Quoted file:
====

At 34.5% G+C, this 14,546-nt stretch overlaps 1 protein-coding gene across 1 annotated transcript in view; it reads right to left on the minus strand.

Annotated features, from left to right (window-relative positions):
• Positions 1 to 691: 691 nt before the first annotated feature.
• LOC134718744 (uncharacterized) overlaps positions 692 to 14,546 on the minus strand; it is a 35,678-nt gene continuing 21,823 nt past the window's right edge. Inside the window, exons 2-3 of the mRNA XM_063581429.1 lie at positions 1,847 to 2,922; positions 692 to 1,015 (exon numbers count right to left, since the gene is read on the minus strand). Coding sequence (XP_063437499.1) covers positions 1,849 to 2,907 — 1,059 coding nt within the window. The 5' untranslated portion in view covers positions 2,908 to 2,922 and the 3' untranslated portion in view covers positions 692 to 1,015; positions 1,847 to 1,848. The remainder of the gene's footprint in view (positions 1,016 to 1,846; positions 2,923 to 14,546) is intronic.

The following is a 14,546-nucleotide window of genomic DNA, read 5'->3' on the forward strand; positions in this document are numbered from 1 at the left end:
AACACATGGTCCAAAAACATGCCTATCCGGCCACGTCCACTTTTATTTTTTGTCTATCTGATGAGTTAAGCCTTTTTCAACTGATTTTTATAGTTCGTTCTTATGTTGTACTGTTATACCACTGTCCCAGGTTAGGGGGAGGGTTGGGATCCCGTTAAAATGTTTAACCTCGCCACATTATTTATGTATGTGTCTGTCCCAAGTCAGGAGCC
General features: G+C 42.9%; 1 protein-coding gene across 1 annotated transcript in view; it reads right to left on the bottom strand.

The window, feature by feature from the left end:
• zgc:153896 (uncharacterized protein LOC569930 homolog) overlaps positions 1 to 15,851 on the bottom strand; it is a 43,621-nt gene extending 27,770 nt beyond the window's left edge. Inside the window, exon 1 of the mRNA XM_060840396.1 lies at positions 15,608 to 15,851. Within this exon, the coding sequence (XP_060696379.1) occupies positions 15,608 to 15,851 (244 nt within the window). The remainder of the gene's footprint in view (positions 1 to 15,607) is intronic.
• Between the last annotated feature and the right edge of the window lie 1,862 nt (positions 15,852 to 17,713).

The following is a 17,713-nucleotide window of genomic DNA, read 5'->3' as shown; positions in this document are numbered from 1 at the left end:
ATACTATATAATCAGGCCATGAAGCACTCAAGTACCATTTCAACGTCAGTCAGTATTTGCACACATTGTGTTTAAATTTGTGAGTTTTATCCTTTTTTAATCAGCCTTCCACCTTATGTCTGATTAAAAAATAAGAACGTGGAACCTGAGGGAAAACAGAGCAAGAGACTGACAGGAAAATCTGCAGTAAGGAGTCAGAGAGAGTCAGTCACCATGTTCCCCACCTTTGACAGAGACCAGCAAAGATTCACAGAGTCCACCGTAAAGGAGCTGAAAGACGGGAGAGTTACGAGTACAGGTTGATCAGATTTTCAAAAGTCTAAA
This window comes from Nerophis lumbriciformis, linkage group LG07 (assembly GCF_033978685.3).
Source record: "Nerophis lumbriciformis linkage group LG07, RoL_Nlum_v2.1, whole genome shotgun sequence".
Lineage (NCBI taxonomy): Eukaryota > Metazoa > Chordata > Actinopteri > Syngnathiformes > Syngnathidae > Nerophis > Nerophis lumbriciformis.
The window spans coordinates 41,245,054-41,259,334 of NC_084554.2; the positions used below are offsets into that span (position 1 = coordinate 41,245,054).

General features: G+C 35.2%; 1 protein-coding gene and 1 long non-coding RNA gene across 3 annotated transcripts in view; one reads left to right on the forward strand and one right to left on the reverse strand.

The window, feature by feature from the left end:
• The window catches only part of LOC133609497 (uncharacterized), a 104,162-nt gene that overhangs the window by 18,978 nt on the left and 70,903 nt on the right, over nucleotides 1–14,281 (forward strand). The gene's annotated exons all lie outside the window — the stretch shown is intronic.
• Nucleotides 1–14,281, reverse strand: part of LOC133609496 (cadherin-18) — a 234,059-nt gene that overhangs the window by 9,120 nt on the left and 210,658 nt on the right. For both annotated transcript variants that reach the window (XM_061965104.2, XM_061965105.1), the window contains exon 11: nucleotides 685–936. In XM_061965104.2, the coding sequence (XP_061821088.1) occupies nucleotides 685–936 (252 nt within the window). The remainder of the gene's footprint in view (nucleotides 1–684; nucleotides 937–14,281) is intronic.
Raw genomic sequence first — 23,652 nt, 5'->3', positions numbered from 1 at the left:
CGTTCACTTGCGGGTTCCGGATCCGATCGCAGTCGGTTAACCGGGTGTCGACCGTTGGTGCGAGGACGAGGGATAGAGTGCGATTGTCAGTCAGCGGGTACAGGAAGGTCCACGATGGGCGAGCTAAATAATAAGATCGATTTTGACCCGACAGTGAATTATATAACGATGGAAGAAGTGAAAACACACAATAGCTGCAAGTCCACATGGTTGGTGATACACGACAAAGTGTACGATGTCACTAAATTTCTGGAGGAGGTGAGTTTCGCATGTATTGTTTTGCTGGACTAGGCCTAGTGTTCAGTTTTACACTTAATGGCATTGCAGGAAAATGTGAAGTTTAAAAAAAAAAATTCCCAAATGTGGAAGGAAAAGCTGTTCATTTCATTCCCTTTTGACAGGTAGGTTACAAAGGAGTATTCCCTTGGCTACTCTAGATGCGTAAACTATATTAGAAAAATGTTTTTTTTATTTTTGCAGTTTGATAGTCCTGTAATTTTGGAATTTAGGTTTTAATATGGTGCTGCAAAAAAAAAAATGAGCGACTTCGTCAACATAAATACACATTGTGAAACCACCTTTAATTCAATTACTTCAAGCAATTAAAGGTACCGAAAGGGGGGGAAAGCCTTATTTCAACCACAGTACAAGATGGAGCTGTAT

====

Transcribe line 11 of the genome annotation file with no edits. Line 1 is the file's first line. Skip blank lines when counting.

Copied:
The following is a 17,713-nucleotide window of genomic DNA, read 5'->3' as shown; positions in this document are numbered from 1 at the left end: